#1
Sep1809, 09:14 PM

P: 425

Recently I was told that scalars, although magnitude only, can be negative. Does this mean that the magnitude of a vector can be negative too?
Also, I'm wondering if there's a difference between the absolute value and magnitude of a vector like 3i4j. Thanks for any help that you can provide 



#2
Sep1809, 09:29 PM

P: 218

no, the magnitude of a vector is computed by sqrt(x1^2 + ...... xn^2)




#3
Sep1809, 09:43 PM

Mentor
P: 11,231





#4
Sep1809, 09:49 PM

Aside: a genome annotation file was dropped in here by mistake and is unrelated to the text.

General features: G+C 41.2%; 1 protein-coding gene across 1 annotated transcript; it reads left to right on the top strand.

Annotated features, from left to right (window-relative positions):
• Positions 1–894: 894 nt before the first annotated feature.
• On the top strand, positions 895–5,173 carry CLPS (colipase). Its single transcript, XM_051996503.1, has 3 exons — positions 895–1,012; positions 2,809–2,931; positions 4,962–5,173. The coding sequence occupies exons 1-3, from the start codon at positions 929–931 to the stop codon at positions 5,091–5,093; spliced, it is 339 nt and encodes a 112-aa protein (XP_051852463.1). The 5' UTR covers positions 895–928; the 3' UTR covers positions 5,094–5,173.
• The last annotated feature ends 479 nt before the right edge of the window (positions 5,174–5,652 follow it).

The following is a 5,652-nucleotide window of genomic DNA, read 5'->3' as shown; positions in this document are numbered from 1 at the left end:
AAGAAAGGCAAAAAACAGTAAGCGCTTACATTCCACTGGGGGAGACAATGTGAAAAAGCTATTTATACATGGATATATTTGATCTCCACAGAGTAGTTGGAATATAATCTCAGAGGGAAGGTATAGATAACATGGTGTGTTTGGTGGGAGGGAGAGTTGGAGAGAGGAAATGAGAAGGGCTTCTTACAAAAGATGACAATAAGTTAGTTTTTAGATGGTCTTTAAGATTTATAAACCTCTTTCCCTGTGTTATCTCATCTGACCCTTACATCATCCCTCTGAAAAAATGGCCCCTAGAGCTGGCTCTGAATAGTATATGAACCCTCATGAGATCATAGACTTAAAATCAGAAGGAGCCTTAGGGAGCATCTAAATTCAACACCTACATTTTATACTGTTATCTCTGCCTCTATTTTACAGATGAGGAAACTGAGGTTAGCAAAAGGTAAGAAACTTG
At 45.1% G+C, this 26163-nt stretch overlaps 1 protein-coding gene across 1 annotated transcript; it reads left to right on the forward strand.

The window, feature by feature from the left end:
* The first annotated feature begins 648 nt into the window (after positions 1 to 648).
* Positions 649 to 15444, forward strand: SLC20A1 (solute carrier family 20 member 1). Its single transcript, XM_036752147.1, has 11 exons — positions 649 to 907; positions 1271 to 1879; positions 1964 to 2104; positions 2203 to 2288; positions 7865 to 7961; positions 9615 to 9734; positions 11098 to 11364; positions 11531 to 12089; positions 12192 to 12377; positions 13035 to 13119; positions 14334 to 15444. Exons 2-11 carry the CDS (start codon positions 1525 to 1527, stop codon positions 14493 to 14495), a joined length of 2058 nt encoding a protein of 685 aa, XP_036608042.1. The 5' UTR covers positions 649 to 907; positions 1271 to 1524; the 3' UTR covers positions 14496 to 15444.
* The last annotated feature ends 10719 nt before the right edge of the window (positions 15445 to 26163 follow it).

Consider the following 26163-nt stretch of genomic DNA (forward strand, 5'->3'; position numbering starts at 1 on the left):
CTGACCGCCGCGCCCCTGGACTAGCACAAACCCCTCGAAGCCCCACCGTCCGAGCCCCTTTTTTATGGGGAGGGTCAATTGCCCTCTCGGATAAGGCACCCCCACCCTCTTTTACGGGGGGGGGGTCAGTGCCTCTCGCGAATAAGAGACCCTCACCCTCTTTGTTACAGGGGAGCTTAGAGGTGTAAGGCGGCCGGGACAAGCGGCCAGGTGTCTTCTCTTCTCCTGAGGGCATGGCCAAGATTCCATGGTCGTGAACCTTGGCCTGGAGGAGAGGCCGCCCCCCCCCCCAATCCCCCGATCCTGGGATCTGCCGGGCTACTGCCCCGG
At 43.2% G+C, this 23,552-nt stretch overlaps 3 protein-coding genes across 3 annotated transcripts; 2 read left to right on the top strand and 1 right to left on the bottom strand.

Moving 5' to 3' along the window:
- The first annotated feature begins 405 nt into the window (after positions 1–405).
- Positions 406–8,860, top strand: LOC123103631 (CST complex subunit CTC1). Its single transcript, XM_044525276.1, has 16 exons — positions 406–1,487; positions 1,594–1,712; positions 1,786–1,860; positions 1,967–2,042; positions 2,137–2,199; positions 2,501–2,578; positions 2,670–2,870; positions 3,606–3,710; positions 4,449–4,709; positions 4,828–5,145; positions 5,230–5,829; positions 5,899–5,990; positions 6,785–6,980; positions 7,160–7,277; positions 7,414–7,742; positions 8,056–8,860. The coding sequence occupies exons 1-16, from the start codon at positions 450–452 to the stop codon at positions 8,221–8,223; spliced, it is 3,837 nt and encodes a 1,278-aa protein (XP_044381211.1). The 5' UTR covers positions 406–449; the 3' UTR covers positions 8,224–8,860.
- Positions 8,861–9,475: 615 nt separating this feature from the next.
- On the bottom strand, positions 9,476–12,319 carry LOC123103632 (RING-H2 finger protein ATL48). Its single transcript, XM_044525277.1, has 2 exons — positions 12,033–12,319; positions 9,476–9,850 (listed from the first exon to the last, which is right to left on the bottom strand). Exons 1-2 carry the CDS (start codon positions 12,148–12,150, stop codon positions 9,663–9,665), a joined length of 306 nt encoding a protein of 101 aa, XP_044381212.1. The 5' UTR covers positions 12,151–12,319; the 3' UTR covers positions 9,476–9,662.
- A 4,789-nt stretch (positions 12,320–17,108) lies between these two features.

P: 218

Can the magnitude of vector be negative?
the absolute value of a vector is the "norm"




#5
Sep1909, 07:14 AM

Sci Advisor
PF Gold
P: 1,806

The magnitude (a.k.a. norm or length) ǁaǁ of a vector a is a scalar and is always positive (or zero).
But there are scalars that are not magnitudes of vectors and they can be negative. (For example the scalar product (a.k.a. dot product or inner product) of two vectors a.b). 


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